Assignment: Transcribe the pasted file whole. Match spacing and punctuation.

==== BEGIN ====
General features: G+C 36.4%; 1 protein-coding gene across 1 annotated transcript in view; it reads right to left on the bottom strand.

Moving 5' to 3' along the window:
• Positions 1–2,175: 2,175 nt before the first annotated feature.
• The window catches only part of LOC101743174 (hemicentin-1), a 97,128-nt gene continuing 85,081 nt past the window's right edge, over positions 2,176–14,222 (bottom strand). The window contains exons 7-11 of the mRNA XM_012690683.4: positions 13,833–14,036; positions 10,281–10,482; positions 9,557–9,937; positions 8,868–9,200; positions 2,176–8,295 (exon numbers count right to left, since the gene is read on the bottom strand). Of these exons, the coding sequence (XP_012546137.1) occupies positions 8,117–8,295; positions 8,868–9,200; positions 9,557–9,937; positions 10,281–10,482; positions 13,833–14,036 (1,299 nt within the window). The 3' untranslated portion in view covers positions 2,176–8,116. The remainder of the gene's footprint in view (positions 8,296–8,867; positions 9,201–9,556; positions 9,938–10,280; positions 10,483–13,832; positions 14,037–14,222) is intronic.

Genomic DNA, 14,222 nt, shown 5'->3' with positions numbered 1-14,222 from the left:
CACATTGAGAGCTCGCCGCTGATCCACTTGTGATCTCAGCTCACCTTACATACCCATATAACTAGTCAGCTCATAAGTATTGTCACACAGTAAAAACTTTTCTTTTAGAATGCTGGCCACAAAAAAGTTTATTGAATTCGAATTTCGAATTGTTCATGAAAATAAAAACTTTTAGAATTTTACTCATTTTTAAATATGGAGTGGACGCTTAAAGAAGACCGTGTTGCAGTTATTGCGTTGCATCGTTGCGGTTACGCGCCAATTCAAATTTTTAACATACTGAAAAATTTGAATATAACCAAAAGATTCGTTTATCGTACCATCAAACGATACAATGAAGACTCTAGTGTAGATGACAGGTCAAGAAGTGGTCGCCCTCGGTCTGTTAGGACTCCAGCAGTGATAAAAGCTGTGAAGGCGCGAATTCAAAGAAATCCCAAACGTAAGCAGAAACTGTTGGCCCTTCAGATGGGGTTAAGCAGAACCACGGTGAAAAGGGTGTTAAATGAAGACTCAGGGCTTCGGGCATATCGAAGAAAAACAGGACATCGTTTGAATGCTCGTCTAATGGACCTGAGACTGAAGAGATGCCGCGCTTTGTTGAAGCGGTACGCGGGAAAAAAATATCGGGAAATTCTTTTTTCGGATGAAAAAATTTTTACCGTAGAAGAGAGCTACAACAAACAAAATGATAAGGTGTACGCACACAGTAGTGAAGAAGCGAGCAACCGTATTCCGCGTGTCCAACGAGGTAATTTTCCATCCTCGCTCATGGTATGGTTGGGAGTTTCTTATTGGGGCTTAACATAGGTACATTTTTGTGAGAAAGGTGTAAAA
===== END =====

General features: G+C 36.4%; 1 protein-coding gene across 1 annotated transcript in view; it reads right to left on the bottom strand.

Moving 5' to 3' along the window:
• Positions 1–2,175: 2,175 nt before the first annotated feature.
• The window catches only part of LOC101743174 (hemicentin-1), a 97,128-nt gene continuing 85,081 nt past the window's right edge, over positions 2,176–14,222 (bottom strand). The window contains exons 7-11 of the mRNA XM_012690683.4: positions 13,833–14,036; positions 10,281–10,482; positions 9,557–9,937; positions 8,868–9,200; positions 2,176–8,295 (exon numbers count right to left, since the gene is read on the bottom strand). Of these exons, the coding sequence (XP_012546137.1) occupies positions 8,117–8,295; positions 8,868–9,200; positions 9,557–9,937; positions 10,281–10,482; positions 13,833–14,036 (1,299 nt within the window). The 3' untranslated portion in view covers positions 2,176–8,116. The remainder of the gene's footprint in view (positions 8,296–8,867; positions 9,201–9,556; positions 9,938–10,280; positions 10,483–13,832; positions 14,037–14,222) is intronic.

Genomic DNA, 14,222 nt, shown 5'->3' with positions numbered 1-14,222 from the left:
CACATTGAGAGCTCGCCGCTGATCCACTTGTGATCTCAGCTCACCTTACATACCCATATAACTAGTCAGCTCATAAGTATTGTCACACAGTAAAAACTTTTCTTTTAGAATGCTGGCCACAAAAAAGTTTATTGAATTCGAATTTCGAATTGTTCATGAAAATAAAAACTTTTAGAATTTTACTCATTTTTAAATATGGAGTGGACGCTTAAAGAAGACCGTGTTGCAGTTATTGCGTTGCATCGTTGCGGTTACGCGCCAATTCAAATTTTTAACATACTGAAAAATTTGAATATAACCAAAAGATTCGTTTATCGTACCATCAAACGATACAATGAAGACTCTAGTGTAGATGACAGGTCAAGAAGTGGTCGCCCTCGGTCTGTTAGGACTCCAGCAGTGATAAAAGCTGTGAAGGCGCGAATTCAAAGAAATCCCAAACGTAAGCAGAAACTGTTGGCCCTTCAGATGGGGTTAAGCAGAACCACGGTGAAAAGGGTGTTAAATGAAGACTCAGGGCTTCGGGCATATCGAAGAAAAACAGGACATCGTTTGAATGCTCGTCTAATGGACCTGAGACTGAAGAGATGCCGCGCTTTGTTGAAGCGGTACGCGGGAAAAAAATATCGGGAAATTCTTTTTTCGGATGAAAAAATTTTTACCGTAGAAGAGAGCTACAACAAACAAAATGATAAGGTGTACGCACACAGTAGTGAAGAAGCGAGCAACCGTATTCCGCGTGTCCAACGAGGTAATTTTCCATCCTCGCTCATGGTATGGTTGGGAGTTTCTTATTGGGGCTTAACATAGGTACATTTTTGTGAGAAAGGTGTAAAA